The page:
Saudi Arabia’s biggest customers in Asia are considering diversifying their supplies of oil and preparing to refine heavier grades of crude following attacks that knocked out half of the kingdom’s production causing an oil price spike.
Most of Saudi Arabia’s exports go to Asian countries and the region has limited oil supplies of its own, raising fears that had higher oil prices maintained that it would lead to higher inflation and current account deficits at a moment when growth has already slowed because of trade friction between the US and China.
Japan, China, South Korea and India are all among the top five destinations for Saudi Arabian oil.
“We are of course paying close attention to any effect on stable oil supplies,” said Yoshihide Suga, Japan’s chief cabinet secretary. With memories of the 1970s oil shocks running deep, Japan has a national reserve equivalent to more than 230 days of supply.
Ministers said they would release oil from the reserves if necessary but such action was not needed yet. “At present, the market is able to supply enough from its abundant stocks,” said Mr Suga.
China and India do not hold such large stocks, making them more reliant on Saudi Arabia’s own reserves, as well as other possible sources of supply.
“As of now there is no major shortage because India has its own reserves,” said Sumit Pokharna, an oil and gas analyst at Kotak Securities, noting that India has about 12 days of crude oil available. “But if the delay happens for two weeks there will be a problem.”
Gao Jian, an oil analyst at Zhaojin Futures, said that Saudi Arabia had reserves to guarantee short-term supply but that China might look to other channels if any disruption turned out to be long-term. Both China and India have refineries that can handle unprocessed crude oil if Saudi Arabia needs to export that instead.
As a global energy trading hub and the world’s third-largest oil refining centre, Singapore — which imports 150,000 barrels of Arab Light crude oil per day — could be heavily affected if a spike in oil prices was sustained, according to Vima Jayabalan, head of short-term oil research at Wood Mackenzie. She added it could lead to a cut in its exports of refined oil products and price hikes for the rest of the region.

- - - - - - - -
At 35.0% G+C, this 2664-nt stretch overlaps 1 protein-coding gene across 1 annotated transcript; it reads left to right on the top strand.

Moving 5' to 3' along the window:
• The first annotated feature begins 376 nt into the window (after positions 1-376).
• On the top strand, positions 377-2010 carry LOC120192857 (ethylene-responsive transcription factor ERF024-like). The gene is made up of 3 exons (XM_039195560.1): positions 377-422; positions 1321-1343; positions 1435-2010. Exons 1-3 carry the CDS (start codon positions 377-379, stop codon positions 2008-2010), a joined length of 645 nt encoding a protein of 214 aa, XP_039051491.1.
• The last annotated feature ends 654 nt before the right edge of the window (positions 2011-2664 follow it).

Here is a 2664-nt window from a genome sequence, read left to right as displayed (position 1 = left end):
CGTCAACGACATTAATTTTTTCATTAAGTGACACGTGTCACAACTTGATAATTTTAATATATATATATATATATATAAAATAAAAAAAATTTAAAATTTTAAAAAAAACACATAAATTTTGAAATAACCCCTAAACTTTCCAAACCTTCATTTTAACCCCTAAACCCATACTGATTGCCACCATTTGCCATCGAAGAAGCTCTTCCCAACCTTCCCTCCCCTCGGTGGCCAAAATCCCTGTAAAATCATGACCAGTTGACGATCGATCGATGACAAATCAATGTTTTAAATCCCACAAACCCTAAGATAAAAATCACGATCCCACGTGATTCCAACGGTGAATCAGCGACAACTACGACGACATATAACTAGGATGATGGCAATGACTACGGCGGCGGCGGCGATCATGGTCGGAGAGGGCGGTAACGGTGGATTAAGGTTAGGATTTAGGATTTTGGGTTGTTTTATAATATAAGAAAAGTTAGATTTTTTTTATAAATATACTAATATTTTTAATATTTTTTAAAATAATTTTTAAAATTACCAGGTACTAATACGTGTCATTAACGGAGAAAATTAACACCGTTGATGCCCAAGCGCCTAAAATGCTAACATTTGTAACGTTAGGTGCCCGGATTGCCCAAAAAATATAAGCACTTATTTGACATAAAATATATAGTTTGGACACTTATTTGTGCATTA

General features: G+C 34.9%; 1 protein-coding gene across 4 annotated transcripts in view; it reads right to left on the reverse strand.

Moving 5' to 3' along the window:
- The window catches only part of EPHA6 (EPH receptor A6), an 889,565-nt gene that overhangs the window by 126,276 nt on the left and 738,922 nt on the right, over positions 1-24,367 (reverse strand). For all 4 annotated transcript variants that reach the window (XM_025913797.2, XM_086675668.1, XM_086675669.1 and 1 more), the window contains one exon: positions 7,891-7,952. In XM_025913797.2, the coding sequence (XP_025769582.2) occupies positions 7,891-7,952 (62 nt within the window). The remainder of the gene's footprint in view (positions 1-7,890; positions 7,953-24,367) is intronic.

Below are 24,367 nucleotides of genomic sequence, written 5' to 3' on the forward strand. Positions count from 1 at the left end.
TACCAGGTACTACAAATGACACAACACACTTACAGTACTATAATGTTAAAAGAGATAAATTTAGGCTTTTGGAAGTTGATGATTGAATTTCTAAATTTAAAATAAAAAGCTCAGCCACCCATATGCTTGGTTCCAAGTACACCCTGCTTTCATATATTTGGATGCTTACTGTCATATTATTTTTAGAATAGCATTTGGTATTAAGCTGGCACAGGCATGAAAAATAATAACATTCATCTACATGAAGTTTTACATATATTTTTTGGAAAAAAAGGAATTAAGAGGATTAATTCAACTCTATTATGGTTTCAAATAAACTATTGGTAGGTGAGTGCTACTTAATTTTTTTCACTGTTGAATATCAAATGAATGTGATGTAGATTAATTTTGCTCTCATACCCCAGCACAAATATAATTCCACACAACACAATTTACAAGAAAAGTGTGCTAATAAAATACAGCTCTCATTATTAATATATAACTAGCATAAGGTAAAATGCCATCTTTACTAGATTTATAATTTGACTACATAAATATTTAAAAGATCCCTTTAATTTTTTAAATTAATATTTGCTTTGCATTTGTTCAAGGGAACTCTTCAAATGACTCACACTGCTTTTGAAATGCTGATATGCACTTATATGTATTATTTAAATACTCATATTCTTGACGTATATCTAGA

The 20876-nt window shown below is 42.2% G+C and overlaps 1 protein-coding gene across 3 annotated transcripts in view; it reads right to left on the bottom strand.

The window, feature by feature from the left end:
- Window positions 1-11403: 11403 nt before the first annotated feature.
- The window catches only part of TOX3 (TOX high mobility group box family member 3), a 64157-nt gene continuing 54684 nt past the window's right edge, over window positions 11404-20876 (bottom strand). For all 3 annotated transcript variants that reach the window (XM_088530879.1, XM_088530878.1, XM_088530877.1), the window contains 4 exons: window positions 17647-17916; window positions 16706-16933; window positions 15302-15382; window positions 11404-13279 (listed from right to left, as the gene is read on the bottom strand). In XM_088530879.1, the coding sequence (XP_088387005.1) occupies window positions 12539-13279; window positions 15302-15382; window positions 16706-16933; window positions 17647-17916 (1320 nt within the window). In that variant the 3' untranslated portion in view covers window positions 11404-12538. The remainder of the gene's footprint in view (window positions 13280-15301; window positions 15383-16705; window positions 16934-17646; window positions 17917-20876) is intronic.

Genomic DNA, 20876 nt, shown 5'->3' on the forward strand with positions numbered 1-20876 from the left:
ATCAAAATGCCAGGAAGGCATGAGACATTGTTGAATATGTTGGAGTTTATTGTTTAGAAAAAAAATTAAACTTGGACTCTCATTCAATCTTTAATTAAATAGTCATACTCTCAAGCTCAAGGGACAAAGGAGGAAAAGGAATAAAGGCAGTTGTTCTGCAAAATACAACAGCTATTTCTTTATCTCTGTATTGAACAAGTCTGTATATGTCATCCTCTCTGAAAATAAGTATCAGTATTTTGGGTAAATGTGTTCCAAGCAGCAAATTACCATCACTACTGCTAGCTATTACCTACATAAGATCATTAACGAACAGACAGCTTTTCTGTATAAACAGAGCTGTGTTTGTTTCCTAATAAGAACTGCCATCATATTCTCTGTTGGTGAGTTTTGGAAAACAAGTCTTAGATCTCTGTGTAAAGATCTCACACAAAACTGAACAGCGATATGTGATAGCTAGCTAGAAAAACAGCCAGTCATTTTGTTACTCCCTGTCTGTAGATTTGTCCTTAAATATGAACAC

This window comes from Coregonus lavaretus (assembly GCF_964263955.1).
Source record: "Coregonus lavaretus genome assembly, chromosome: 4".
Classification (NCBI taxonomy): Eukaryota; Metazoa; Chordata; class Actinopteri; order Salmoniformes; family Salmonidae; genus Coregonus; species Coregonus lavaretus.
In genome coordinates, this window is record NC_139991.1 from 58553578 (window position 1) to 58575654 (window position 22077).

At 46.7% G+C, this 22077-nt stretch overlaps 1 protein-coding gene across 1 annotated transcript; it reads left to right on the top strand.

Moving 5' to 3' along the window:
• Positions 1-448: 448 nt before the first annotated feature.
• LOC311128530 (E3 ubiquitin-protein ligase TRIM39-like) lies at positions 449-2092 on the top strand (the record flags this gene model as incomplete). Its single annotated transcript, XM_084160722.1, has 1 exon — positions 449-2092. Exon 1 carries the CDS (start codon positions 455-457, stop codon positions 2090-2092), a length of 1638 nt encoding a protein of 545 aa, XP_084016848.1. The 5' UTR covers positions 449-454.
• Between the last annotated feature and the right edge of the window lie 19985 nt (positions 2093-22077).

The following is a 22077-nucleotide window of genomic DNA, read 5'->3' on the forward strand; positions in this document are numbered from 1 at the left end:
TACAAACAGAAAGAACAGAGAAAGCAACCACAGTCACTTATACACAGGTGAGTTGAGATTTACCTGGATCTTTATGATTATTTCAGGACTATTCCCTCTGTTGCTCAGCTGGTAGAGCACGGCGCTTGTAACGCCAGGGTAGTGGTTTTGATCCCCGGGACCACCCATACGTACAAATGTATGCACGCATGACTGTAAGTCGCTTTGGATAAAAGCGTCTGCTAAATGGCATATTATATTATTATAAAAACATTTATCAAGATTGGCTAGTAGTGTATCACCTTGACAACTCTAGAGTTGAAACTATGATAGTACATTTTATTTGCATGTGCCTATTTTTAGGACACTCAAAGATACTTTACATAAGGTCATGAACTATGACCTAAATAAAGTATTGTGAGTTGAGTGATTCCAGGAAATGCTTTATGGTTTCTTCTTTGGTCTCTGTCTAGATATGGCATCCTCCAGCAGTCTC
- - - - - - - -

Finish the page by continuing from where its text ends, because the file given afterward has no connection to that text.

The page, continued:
Even if Asian countries can weather the disruption, the Saudi supply shock was a reminder of their uncomfortable dependence on the Middle East, prompting renewed debate about increasing stockpiles and diversifying supply.
“The key is to gradually get rid of heavy reliance on Middle Eastern oil. There is a consistent risk to oil supply from Middle East countries. China has been diversifying its oil suppliers,” said Zhu Guangming, an analyst from the consultancy Sublime China Information.
Among developed nations, Australia is one of the most vulnerable to any prolonged disruptions to oil supply, even though it exports huge volumes of coal and gas to Asia. It has the smallest oil reserves of any International Energy Agency member with just 58 days of net fuel imports: a level below a minimum commitment of 90 days made to the agency.
Rick Perry, US energy secretary, recently disclosed that Canberra was negotiating with Washington over a proposal to buy and store crude oil within the US Strategic Petroleum Reserve, which is held at multiple sites along the coast of the Gulf of Mexico.
Reporting by Robin Harding in Tokyo, Stephanie Findlay in New Delhi, Jamie Smyth in Sydney, Christian Shepherd and Xinning Liu in Beijing, Stefania Palma in Singapore and John Reed in Bangkok
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